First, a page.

Individuals with deeply held religious beliefs are often willing to carry out what they perceive to be righteous acts knowing full well that that those acts are against the law or the norms of society. It was this sense of religious obligation that lead the Catonsville Nine—a group of nine Catholics (including two priests) opposed to the Vietnam War—to steal and burn hundreds of Selective Service records from a suburban Baltimore draft board in May of 1968.
A child when this event took place, University of Wisconsin-Madison professor Shawn Francis Peters, a Catonsville native, grew up hearing many stories about the nine. Long interested in the topic, Peters was frustrated that no definitive account of the Catonsville Nine had been published. Seeking to differentiate fact from fiction, Peters has written The Catonsville Nine: A Story of Faith and Resistance in the Vietnam Era (Oxford University Press, 390 pp., $34.95) so that the group’s controversial act could be fully understood and appropriately debated.
Relying heavily on FBI documents and personal interviews with four of the surviving nine, Peters provides an in-depth and conclusive account of the Catonsville Nine’s act of civil disobedience, their subsequent trial, and the decision of four members to go underground to avoid incarceration. The Catonsville Nine also explores the beliefs that influenced the group’s worldview, the individual personalities of each member, and the moral and theological debate their action ignited in Maryland and across the nation and the world.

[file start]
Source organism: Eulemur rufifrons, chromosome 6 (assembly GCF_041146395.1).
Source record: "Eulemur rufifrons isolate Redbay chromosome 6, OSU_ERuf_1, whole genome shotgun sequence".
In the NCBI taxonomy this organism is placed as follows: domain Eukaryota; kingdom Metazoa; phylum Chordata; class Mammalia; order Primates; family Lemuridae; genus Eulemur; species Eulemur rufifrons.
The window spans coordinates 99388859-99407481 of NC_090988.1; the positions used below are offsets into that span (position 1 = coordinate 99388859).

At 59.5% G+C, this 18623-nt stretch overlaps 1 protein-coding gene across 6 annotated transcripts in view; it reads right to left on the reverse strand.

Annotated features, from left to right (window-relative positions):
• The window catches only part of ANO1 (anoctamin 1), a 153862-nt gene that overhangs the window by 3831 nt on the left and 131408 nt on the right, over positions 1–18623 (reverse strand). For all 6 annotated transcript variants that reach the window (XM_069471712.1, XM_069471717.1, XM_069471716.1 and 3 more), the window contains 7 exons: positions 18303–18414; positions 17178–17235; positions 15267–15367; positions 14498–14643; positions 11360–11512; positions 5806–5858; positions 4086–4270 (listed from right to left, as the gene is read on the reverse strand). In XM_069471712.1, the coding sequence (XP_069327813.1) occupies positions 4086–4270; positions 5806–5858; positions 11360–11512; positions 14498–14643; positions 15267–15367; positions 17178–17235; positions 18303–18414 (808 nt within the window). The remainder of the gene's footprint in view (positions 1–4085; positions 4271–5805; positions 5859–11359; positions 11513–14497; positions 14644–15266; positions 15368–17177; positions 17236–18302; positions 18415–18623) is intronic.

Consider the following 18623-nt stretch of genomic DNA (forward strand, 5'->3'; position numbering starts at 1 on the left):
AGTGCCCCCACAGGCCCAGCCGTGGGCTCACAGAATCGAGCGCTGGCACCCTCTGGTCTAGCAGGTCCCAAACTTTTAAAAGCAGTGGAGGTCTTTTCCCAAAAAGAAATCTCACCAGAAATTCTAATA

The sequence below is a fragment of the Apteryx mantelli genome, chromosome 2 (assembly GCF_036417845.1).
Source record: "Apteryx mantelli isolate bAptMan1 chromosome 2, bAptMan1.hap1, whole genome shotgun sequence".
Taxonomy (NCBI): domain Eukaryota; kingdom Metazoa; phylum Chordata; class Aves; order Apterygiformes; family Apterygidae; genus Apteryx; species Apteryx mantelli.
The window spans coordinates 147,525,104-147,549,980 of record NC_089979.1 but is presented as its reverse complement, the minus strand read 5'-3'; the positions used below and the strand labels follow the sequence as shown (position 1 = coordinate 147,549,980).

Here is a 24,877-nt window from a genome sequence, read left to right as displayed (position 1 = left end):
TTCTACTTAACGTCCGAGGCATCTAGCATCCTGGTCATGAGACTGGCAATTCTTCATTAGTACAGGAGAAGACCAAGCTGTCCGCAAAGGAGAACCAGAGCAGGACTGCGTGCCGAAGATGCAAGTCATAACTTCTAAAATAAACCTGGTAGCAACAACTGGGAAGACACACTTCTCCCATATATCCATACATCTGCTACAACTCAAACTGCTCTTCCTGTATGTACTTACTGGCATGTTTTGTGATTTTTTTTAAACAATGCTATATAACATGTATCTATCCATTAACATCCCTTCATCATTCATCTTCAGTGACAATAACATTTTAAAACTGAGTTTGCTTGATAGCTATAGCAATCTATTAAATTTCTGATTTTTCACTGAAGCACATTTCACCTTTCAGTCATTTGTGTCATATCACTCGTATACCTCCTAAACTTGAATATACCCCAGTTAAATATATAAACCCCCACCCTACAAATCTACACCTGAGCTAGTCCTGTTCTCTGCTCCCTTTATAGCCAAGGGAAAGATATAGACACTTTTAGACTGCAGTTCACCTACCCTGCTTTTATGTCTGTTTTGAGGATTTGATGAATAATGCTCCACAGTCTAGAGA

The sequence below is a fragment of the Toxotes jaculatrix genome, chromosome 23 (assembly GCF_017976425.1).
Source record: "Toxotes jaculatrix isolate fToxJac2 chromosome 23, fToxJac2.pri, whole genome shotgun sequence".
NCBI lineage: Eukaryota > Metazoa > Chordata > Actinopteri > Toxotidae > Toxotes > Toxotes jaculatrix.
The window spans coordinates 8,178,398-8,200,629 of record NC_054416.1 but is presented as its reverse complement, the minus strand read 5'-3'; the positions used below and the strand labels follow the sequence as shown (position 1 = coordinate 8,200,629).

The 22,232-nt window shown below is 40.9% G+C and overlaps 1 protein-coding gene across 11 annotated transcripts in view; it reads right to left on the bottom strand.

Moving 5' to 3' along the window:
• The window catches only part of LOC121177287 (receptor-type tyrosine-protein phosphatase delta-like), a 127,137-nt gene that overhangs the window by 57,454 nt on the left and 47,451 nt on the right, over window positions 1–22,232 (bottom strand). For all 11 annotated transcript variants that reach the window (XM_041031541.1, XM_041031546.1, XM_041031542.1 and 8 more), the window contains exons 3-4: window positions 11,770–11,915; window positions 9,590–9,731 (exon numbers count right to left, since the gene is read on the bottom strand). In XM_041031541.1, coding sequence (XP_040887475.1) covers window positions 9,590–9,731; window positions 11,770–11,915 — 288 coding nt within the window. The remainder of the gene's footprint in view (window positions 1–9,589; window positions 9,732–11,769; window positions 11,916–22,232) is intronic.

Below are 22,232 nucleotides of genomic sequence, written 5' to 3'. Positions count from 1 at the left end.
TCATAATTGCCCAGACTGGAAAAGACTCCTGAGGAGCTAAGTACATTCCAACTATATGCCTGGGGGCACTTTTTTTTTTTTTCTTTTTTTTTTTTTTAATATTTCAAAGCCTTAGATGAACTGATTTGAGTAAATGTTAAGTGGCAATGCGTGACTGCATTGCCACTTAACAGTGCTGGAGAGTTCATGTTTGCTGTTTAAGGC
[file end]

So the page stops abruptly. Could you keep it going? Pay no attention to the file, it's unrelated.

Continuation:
While the Catonsville Nine were ardently opposed to the Vietnam War, Peters explains that as followers of the liberal strand of Catholicism known as liberation theology, they also were troubled by global affairs that went far beyond Vietnam. Most members of the group believed that the United States carried out an imperialistic foreign policy that contributed to the suffering of the poor in the Third World. Peters explores how the nine attempted to use their trial to highlight global injustice—a fact that previous accounts of the group have largely ignored.
In addition to being an excellent work of history, The Catonsville Nine is a thought-provoking book that forces one to contemplate just how far an individual should go to fight for his or her vision of justice. It is written in a clear and well-thought-out manner, and the author’s passion for the topic is evident.
The reader gets the sense that Peters is digesting the facts he is presenting along with the reader. This subtle narration gives the book an inviting feel and allows it to avoid the drabness that too often plagues works of history.